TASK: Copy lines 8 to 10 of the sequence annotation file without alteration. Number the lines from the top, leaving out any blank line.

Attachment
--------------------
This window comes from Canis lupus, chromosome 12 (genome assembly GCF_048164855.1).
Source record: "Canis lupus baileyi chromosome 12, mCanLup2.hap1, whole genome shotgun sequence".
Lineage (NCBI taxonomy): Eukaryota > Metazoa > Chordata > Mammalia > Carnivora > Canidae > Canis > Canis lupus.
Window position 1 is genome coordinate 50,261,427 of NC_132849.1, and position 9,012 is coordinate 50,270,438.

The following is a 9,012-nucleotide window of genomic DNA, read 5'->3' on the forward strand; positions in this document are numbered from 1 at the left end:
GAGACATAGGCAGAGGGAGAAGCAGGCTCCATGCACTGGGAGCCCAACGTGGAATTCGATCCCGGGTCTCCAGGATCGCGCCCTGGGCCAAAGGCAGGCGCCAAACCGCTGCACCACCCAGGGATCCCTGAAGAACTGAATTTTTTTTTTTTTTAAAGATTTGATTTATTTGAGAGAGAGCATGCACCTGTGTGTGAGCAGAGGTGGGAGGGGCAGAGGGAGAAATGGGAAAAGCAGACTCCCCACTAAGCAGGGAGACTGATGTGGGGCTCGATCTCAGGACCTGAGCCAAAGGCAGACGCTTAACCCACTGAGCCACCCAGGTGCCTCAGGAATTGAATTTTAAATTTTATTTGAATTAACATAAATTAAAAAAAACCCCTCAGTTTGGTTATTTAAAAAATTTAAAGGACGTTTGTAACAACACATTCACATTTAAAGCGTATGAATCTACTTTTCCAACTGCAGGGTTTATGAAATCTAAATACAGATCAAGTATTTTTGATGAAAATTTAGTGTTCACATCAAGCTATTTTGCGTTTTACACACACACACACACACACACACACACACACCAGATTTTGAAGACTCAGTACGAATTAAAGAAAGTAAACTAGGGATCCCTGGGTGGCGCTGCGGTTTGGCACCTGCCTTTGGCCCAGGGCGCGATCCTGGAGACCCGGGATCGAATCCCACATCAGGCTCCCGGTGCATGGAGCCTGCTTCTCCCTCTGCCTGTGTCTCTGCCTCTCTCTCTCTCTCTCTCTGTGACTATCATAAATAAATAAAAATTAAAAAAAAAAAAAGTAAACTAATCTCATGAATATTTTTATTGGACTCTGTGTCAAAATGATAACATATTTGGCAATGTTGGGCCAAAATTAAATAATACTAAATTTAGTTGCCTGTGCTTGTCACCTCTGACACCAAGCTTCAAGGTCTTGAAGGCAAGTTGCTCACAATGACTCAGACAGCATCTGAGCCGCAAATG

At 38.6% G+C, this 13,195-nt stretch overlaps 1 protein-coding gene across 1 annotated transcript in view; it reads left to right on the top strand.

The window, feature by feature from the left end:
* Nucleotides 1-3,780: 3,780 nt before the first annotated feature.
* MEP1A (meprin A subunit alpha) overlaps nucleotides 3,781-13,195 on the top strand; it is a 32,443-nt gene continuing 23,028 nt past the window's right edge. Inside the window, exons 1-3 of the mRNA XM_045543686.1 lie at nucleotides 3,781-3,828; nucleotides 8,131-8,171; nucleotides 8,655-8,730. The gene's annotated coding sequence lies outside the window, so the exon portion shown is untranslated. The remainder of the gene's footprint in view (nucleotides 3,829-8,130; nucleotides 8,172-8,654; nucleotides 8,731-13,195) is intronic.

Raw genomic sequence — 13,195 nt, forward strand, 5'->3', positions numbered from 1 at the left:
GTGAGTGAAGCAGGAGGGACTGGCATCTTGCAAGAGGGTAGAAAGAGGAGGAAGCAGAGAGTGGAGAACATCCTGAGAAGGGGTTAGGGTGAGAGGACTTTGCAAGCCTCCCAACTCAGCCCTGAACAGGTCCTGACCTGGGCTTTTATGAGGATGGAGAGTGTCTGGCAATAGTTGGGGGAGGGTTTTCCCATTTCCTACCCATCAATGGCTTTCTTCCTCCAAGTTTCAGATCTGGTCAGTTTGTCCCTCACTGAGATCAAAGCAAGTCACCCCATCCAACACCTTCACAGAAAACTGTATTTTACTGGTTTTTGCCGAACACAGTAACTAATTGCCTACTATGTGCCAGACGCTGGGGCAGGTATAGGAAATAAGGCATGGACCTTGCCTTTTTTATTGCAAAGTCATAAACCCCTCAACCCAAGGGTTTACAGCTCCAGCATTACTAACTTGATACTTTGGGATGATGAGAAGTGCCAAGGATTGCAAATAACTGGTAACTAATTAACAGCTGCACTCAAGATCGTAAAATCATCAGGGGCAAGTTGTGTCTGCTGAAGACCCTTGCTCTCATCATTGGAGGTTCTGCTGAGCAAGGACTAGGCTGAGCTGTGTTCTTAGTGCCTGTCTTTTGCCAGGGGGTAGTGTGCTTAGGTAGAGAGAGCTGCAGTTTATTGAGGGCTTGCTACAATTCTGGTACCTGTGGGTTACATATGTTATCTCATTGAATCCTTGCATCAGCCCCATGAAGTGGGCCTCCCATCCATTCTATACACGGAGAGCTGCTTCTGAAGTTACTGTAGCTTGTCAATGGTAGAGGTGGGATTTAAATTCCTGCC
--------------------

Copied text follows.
The window, feature by feature from the left end:
* Nucleotides 1-3,780: 3,780 nt before the first annotated feature.
* MEP1A (meprin A subunit alpha) overlaps nucleotides 3,781-13,195 on the top strand; it is a 32,443-nt gene continuing 23,028 nt past the window's right edge. Inside the window, exons 1-3 of the mRNA XM_045543686.1 lie at nucleotides 3,781-3,828; nucleotides 8,131-8,171; nucleotides 8,655-8,730. The gene's annotated coding sequence lies outside the window, so the exon portion shown is untranslated. The remainder of the gene's footprint in view (nucleotides 3,829-8,130; nucleotides 8,172-8,654; nucleotides 8,731-13,195) is intronic.